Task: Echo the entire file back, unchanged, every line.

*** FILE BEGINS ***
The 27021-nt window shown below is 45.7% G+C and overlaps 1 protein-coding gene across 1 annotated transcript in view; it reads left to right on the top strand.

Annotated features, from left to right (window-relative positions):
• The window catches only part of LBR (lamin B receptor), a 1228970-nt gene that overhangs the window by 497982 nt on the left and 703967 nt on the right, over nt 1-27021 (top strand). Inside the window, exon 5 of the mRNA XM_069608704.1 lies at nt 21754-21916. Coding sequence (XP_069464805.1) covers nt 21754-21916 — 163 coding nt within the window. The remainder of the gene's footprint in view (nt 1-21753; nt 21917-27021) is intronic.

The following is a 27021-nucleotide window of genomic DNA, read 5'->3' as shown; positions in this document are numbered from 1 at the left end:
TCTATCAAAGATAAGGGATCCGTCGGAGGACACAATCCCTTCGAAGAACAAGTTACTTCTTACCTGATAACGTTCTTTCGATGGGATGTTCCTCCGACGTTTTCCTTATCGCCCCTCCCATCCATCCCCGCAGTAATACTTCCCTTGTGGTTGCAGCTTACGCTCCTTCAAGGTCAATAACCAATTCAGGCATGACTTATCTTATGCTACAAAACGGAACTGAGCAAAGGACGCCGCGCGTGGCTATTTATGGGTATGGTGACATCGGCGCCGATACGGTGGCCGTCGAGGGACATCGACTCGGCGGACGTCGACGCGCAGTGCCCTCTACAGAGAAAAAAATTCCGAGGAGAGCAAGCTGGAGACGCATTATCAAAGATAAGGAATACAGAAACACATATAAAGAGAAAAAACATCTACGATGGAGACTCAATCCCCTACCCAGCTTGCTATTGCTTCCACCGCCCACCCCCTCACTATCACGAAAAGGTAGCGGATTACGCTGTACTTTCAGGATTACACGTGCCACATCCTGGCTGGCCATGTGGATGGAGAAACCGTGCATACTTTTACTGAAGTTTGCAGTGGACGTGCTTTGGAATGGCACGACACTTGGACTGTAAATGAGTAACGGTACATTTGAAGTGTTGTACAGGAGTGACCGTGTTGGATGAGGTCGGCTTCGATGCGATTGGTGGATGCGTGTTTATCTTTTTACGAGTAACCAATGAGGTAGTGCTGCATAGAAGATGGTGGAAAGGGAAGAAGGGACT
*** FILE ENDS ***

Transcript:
The 27021-nt window shown below is 45.7% G+C and overlaps 1 protein-coding gene across 1 annotated transcript in view; it reads left to right on the top strand.

Annotated features, from left to right (window-relative positions):
• The window catches only part of LBR (lamin B receptor), a 1228970-nt gene that overhangs the window by 497982 nt on the left and 703967 nt on the right, over nt 1-27021 (top strand). Inside the window, exon 5 of the mRNA XM_069608704.1 lies at nt 21754-21916. Coding sequence (XP_069464805.1) covers nt 21754-21916 — 163 coding nt within the window. The remainder of the gene's footprint in view (nt 1-21753; nt 21917-27021) is intronic.

The following is a 27021-nucleotide window of genomic DNA, read 5'->3' as shown; positions in this document are numbered from 1 at the left end:
TCTATCAAAGATAAGGGATCCGTCGGAGGACACAATCCCTTCGAAGAACAAGTTACTTCTTACCTGATAACGTTCTTTCGATGGGATGTTCCTCCGACGTTTTCCTTATCGCCCCTCCCATCCATCCCCGCAGTAATACTTCCCTTGTGGTTGCAGCTTACGCTCCTTCAAGGTCAATAACCAATTCAGGCATGACTTATCTTATGCTACAAAACGGAACTGAGCAAAGGACGCCGCGCGTGGCTATTTATGGGTATGGTGACATCGGCGCCGATACGGTGGCCGTCGAGGGACATCGACTCGGCGGACGTCGACGCGCAGTGCCCTCTACAGAGAAAAAAATTCCGAGGAGAGCAAGCTGGAGACGCATTATCAAAGATAAGGAATACAGAAACACATATAAAGAGAAAAAACATCTACGATGGAGACTCAATCCCCTACCCAGCTTGCTATTGCTTCCACCGCCCACCCCCTCACTATCACGAAAAGGTAGCGGATTACGCTGTACTTTCAGGATTACACGTGCCACATCCTGGCTGGCCATGTGGATGGAGAAACCGTGCATACTTTTACTGAAGTTTGCAGTGGACGTGCTTTGGAATGGCACGACACTTGGACTGTAAATGAGTAACGGTACATTTGAAGTGTTGTACAGGAGTGACCGTGTTGGATGAGGTCGGCTTCGATGCGATTGGTGGATGCGTGTTTATCTTTTTACGAGTAACCAATGAGGTAGTGCTGCATAGAAGATGGTGGAAAGGGAAGAAGGGACT